What Does Cuckold Mean In Othello?

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During your study of Othello, you will encounter many unfamiliar words. One of them is a cuckold. This term was frequently employed during the Middle Ages and Renaissance. The term cuckold appears in Shakespeare’s Othello to symbolize the protagonist’s anxiety about his wife’s infidelity.

The word “cuckold,” which was originally a term for a wife who strayed from her husband, is still in use today. The concept of cuckoldry was frequently addressed in English literature throughout the Middle Ages and the Renaissance. This may be attributed to men’s desire to feel superior over women.

The word “cuckoldry” was first used in Othello when Iago defiles the term and makes people concerned about being cuckolded by their spouse. The crafty villain says:

“O, beware, my lord, of jealousy;

It is the green-eyed monster which doth mock

The meat feeds on; that cuckold lives in bliss

Who, certain of his fate loves not his wronger;

But, O, what damned minutes tells he o’er

Who dotes, yet doubts, suspects, yet strongly loves!”

(Act 3, scene 2)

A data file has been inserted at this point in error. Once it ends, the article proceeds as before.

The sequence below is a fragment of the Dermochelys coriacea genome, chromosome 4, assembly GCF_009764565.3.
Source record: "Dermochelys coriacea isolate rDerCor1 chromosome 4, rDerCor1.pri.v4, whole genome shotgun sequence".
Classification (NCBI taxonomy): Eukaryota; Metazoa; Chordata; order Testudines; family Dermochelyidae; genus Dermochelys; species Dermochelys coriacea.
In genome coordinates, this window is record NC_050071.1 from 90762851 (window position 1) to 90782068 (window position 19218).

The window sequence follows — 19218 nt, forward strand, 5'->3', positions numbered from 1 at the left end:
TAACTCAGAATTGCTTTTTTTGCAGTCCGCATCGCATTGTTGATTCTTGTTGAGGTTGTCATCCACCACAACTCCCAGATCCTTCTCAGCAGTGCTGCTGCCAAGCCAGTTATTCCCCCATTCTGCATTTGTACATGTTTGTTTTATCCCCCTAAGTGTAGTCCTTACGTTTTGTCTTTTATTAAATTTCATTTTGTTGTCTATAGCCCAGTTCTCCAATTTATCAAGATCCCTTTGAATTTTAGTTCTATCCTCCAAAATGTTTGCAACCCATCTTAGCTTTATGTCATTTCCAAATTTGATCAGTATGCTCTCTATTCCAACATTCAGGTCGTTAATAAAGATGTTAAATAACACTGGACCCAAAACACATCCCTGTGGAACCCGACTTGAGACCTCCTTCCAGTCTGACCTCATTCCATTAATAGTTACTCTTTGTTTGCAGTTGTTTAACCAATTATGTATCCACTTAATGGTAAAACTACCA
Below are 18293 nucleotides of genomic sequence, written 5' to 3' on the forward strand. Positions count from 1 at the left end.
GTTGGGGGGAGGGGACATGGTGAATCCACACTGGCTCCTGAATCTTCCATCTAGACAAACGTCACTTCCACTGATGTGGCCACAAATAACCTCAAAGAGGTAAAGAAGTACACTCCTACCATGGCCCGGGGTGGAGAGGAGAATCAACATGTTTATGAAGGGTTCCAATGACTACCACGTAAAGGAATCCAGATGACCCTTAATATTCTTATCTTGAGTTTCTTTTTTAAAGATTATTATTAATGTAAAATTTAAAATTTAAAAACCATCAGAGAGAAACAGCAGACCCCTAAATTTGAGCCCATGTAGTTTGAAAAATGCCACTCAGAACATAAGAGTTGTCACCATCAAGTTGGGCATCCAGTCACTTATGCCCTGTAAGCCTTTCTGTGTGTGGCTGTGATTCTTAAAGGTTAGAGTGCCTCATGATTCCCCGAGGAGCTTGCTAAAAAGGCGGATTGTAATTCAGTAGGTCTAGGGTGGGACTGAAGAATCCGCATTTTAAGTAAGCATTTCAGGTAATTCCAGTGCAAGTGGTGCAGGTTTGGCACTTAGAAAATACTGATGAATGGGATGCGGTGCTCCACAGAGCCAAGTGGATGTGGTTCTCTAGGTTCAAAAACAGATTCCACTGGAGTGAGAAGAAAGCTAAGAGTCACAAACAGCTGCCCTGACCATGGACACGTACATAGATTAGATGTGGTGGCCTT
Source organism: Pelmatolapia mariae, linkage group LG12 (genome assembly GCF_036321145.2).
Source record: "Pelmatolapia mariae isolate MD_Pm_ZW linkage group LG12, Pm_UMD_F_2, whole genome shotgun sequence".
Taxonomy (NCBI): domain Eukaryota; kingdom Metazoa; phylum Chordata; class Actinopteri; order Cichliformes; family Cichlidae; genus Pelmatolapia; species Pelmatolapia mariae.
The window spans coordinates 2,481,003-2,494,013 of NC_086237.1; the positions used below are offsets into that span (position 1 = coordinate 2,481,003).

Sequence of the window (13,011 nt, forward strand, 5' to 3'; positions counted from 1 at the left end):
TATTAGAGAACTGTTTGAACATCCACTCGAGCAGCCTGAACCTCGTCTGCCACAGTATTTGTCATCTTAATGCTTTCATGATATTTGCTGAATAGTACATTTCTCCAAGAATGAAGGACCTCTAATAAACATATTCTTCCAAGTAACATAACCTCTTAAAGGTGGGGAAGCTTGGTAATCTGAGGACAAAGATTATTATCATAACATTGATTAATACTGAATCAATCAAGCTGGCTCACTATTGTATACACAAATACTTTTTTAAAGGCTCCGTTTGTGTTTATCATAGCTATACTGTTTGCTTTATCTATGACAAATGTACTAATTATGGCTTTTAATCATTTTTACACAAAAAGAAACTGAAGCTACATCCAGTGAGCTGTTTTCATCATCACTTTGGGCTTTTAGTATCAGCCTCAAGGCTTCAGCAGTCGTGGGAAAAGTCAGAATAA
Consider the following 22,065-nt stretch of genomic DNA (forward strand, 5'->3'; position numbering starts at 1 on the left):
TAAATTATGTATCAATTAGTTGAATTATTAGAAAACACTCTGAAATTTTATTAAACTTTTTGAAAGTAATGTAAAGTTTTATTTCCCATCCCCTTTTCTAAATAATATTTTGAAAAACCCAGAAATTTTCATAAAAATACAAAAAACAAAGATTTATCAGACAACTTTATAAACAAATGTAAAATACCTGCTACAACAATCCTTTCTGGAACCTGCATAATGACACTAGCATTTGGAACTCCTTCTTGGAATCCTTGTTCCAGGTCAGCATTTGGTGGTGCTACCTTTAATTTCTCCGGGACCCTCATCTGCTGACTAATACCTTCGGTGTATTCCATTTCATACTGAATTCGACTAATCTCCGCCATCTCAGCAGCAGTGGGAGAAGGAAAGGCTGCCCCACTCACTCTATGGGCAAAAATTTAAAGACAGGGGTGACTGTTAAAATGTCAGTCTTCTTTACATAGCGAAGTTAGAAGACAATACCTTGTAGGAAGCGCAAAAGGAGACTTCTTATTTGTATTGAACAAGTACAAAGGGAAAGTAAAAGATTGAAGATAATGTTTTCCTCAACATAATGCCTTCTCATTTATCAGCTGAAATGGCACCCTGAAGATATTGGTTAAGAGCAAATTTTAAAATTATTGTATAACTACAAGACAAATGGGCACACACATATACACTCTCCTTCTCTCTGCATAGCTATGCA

Othello trusts blindly in Iago’s allegations about Desdemona’s adultery with Cassio. In reality, there was no wrongdoing on both Desdemona and Cassio’s parts. Othello, on the other hand, was maliciously misled by Iago’s jealousy for the young lieutenant and his own insecurities.

The cuckoo bird’s habits are alluding to the word “cuckold,” which refers to a man whose wife is unfaithful with another guy. The story of Shakespeare’s cuckoldry in the play was not new for the English theater of his day. Such disloyalty from women was common in real-life families as a result of men’s possessive attitude towards their spouses.

In the medieval, renaissance, Elizabethan, and Restoration drama, being cuckolded was a frequent occurrence. Cuckolds were frequently seen in comedies as idiots to be mocked and despised. In the darker tones of a tragedy, the spouse was frequently regarded as an innocent victim who had been defiled by their wife’s betrayal.

The intricacies and complexity of the Othello plot defy summarization, but to put it briefly, we may say that while its tragedy lies in the betrayal of trust by a wife who claims to be faithful, its comedy arises from Othello’s obliviousness to his real wife’s infidelity.